Wofford art on the covers of two recent publications that she just received copies of:
MacArthur Nurses on the front of Asian American Society: An Encyclopedia, Volume I:
Excerpt from Flor 1973-78 on the cover of Frontiers Journal:
Unbelievably rough week in this country.
Pics from the vigil that night in San Francisco. This city, for all of its flaws and challenges, still has so much love.
It was such a comfort to attend, and walk with the crowd from the Castro to City Hall. It will be a bigger comfort when we can finally make effective changes to this nation’s culture and laws around violence, prejudice and assault rifles.
They’re up! (Or rather, down. On the sidewalk.) SF Bay Guardians, the digital mural project I was working on this past winter and spring, has finally been installed in the Mission Bay neighborhood. The official public unveiling was this past Wednesday.
It was fun doing an informal walk-through of the 6 murals with representatives from SFAC and SFPUC, the 2 city agencies that sponsored this project. I even got interviewed by KPIX (and was apparently on TV that night)!
Since I completed my work on the illustrations back in March and have been more or less on vacation from teaching since May, I got to enjoy the still-unfamiliar experience of just getting to show up for an art event of my own, feeling refreshed and relaxed. It’s happening more and more, this whole not-being-a-wreck-from finishing-at-the-last-minute thing. I could get used to this lifestyle.
Woff with sea lion storm drain mural (photo courtesy Thea Quiray Tagle)
Woff on the news! (photo courtesy Mom)
Various SFAC, SFPUC, Wofford reps
Back from a 3-week whirlwind trip to Europe! It never ceases to amaze and comfort me how differently time moves when I’m traveling. It slows back down again, becomes full and rich. 3 weeks in my home routine just zips by, cheap and disposable.
May 14, Herb and I left for France for a family trip with my parents, sis and brother-in-law. Not our usual cup of tea, but hard to be too resistant to the notion of a week in the South of France drinking pastis, eating cheese, and taking portable toilet photos.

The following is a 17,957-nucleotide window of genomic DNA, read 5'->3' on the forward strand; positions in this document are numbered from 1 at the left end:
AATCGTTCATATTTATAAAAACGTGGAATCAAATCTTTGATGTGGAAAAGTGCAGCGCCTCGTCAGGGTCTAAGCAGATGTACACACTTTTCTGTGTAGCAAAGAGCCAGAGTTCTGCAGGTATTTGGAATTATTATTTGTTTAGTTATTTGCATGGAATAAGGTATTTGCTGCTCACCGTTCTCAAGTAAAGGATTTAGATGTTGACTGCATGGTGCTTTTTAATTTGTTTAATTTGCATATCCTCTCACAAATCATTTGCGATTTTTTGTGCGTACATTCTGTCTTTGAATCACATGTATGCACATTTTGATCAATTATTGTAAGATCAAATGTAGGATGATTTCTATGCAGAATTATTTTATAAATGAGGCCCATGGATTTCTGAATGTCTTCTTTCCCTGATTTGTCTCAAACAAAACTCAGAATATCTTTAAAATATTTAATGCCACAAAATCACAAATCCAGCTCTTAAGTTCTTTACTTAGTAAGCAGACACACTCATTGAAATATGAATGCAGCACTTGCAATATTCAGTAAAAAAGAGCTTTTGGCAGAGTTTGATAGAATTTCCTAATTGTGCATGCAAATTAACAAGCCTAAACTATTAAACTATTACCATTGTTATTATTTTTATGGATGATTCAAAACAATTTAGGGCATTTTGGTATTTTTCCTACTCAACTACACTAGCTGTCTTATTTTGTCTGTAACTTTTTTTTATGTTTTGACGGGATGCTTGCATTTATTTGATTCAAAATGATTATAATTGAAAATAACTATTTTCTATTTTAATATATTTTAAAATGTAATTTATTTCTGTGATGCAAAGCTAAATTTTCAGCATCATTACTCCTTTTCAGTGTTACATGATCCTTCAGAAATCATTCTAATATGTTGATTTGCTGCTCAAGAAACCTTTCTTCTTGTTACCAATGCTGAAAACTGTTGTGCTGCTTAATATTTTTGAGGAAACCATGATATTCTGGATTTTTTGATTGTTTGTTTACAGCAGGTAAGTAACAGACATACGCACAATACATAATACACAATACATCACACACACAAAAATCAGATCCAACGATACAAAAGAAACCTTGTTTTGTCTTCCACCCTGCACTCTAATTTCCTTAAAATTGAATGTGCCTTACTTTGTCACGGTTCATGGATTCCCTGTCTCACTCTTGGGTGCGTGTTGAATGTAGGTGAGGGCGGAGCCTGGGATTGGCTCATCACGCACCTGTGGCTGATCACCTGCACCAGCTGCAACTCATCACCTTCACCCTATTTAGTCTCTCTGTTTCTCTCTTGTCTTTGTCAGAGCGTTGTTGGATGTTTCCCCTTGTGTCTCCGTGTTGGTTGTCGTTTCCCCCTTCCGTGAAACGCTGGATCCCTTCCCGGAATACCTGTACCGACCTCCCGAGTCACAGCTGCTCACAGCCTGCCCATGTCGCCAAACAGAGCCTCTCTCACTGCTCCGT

Also, the old farmhouse we stayed in had an enormous cherry tree in the front yard. I have never in my life plucked delicious, sweet cherries off a tree and popped them right into my mouth. (Still deep in my Prince obsession, I had to appreciate that Under the Cherry Moon was filmed not far from where we were. And we were, quite literally, under a cherry moon each night at our place.)
Following France, everyone went their separate ways, and Herb and I decamped for Barcelona. Having not been there in over 20 years, I loved getting to know the city again. Highlight: La Sagrada Familia. I felt more of an obligation than an interest in seeing it, given that I used to teach about it in Art History as a high school teacher. I knew that there had been significant progress on it since I was left there, but I was wholly unprepared for the unearthly beauty of its interior. The outside was fine and well, but my jaw actually dropped once we were inside.
It didn’t, and still doesn’t, feel real: like something from another planet or dimension. I’ve seen a lot of beautiful churches and temples in my life, and never felt any inclination to declare a favorite…until now. I actually burst into tears when it was time to go, because I didn’t want to leave its beauty. Not being religious, this is as close to a religious experience as I’ve ever had in church.
And then it was the Netherlands! We stayed in The Hague for 4 nights while I gave a talk and did a visit at the Royal Academy of Art there, courtesy of new friend and art/media/design program director Shanti Ganesh.
Had a decent couple of days in Amsterdam: every time we passed the Haarlem train station en route, Herb would start whistling “Sweet Georgia Brown,” the Harlem Globetrotters signature song, since we’ve had basketball on the brain. We also had a great afternoon exploring Rotterdam’s fascinating, futuristic architecture, and then it was off to Prague. Having not been back to Prague since I moved away in 2011, I had some trepidation about returning to a place that had often been painful for me. It was a brief but glorious visit, though, and restored much of the affection I had for this beautiful city.
In the midst of the kind of travel I usually like to disappear into, I found myself still tethered to Bay Area obligations, thanks to an escalating situation in the NBA playoffs. That lark-y illustration project I began in April with some drawings I posted on Facebook after GSW’s 73rd win had evolved into a challenge to post a new illustration after every playoff/finals win.
Problem is, those games came on in Europe at 3 am, and didn’t end until almost 6 am. So for 3 weeks, I was waking up at extremely odd hours to check scores and post new illustrations.
At this point, certain images have gone totally viral, like the Riley Curry one. I’ve definitely been freaked out by this, but it’s certainly been an interesting window into fan mania and meme culture, and has probably done more to get my art (even though attribution has totally slipped) in front of a far more diverse crowd than it usually gets in the fine art/gallery world.
Still, I never thought I’d been that weird fan, making drawings and keeping odd hours for her team.
The things you learn in Europe.